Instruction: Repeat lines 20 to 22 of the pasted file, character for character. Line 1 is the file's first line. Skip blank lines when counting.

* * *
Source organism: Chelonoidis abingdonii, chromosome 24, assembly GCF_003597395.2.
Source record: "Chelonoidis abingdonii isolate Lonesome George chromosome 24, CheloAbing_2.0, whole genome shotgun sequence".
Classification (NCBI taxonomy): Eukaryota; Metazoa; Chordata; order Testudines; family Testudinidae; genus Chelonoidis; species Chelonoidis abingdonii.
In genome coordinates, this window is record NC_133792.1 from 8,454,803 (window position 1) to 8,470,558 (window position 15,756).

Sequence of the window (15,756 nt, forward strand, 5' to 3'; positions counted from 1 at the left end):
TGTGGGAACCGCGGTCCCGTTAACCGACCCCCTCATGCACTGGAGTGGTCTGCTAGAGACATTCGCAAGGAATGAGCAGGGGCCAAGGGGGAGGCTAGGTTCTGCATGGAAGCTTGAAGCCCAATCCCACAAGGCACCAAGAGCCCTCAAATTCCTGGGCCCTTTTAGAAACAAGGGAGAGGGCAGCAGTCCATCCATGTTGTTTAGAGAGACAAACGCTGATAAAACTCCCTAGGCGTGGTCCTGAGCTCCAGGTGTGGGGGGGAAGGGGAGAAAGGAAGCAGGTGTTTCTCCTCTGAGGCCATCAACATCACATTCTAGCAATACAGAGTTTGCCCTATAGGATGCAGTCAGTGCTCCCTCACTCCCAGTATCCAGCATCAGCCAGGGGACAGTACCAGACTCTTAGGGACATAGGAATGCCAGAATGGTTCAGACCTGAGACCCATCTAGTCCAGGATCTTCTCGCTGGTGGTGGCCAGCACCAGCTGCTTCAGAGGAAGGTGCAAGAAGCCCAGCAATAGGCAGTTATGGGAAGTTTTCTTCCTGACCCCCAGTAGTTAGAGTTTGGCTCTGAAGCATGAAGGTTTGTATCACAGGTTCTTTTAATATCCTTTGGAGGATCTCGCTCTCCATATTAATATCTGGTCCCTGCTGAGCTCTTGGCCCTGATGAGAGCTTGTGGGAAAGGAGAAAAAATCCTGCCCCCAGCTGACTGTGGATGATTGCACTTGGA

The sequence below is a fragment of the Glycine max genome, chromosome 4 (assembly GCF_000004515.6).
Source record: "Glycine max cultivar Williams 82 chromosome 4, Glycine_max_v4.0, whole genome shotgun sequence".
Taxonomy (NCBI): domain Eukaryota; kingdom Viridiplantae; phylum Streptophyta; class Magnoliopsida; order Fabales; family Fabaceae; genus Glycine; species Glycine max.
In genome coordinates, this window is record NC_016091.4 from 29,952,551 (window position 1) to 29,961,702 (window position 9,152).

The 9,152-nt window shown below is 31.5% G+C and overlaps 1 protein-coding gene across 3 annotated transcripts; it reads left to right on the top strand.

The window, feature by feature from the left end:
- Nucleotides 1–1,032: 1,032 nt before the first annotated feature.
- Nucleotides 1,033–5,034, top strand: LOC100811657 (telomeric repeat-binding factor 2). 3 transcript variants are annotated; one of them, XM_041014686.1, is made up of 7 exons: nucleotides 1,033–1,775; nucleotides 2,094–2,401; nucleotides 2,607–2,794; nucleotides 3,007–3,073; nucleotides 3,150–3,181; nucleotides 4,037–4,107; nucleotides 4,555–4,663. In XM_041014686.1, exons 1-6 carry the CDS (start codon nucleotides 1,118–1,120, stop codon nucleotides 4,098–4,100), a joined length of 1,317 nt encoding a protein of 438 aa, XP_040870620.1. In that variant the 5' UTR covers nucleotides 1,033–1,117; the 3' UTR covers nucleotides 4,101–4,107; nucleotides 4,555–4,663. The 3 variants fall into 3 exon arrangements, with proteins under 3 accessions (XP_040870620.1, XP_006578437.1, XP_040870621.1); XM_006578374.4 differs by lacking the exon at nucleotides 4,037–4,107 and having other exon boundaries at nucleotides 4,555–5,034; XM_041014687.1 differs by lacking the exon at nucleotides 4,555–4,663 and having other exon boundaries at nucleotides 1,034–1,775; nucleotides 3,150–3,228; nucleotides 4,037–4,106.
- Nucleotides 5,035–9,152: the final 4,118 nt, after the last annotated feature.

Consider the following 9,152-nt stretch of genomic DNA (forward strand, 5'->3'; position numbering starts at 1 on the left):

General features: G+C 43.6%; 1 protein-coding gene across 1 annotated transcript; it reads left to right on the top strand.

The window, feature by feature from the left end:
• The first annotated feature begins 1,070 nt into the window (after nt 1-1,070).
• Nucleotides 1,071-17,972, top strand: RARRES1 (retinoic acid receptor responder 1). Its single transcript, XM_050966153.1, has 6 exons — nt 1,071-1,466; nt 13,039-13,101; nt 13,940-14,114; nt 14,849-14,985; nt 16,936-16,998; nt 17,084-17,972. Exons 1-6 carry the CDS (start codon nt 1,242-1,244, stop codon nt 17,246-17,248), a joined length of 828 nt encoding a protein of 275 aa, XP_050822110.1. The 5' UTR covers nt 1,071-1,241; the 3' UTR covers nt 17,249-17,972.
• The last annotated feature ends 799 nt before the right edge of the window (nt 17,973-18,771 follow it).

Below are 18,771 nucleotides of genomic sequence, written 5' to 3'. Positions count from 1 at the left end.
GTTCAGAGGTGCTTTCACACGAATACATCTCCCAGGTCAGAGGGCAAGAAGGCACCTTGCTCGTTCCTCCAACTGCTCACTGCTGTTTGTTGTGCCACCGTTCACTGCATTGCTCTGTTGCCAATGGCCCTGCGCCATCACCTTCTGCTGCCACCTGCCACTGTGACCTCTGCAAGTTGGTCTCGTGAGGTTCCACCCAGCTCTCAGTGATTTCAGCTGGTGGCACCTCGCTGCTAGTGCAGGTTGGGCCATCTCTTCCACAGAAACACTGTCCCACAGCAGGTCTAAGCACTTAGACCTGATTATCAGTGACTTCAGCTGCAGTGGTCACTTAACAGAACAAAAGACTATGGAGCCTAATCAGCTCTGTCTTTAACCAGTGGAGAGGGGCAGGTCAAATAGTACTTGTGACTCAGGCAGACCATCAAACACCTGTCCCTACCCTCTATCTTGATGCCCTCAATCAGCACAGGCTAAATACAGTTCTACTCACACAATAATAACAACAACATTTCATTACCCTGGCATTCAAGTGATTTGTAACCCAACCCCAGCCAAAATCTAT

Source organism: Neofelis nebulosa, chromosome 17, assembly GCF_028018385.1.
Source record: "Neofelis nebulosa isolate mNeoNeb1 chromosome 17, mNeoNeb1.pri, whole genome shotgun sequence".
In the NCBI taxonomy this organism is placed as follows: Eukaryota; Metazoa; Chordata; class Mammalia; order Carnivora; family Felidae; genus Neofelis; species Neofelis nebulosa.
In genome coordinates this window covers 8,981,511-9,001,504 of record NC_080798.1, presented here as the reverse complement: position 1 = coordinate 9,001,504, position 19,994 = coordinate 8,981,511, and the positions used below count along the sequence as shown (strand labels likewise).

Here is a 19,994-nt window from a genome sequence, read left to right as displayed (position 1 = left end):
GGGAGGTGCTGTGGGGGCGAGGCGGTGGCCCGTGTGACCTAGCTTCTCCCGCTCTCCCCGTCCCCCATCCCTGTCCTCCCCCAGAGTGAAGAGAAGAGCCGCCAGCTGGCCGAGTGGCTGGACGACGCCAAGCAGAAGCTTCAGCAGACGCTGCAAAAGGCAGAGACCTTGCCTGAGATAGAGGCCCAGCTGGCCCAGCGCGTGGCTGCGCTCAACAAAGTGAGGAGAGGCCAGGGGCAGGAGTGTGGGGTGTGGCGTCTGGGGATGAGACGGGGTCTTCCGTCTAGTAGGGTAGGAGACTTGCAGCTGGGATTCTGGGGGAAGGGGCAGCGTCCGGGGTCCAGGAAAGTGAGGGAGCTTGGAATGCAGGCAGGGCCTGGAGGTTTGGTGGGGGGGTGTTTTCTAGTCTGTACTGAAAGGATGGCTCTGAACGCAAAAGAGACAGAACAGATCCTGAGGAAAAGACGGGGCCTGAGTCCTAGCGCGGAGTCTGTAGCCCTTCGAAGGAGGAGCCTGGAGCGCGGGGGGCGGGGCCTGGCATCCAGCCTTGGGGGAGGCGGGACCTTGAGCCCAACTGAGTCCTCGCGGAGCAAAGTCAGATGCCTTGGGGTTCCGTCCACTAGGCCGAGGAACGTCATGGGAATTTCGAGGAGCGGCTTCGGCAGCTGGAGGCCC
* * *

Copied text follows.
• Nucleotides 1,071-17,972, top strand: RARRES1 (retinoic acid receptor responder 1). Its single transcript, XM_050966153.1, has 6 exons — nt 1,071-1,466; nt 13,039-13,101; nt 13,940-14,114; nt 14,849-14,985; nt 16,936-16,998; nt 17,084-17,972. Exons 1-6 carry the CDS (start codon nt 1,242-1,244, stop codon nt 17,246-17,248), a joined length of 828 nt encoding a protein of 275 aa, XP_050822110.1. The 5' UTR covers nt 1,071-1,241; the 3' UTR covers nt 17,249-17,972.
• The last annotated feature ends 799 nt before the right edge of the window (nt 17,973-18,771 follow it).

Below are 18,771 nucleotides of genomic sequence, written 5' to 3'. Positions count from 1 at the left end.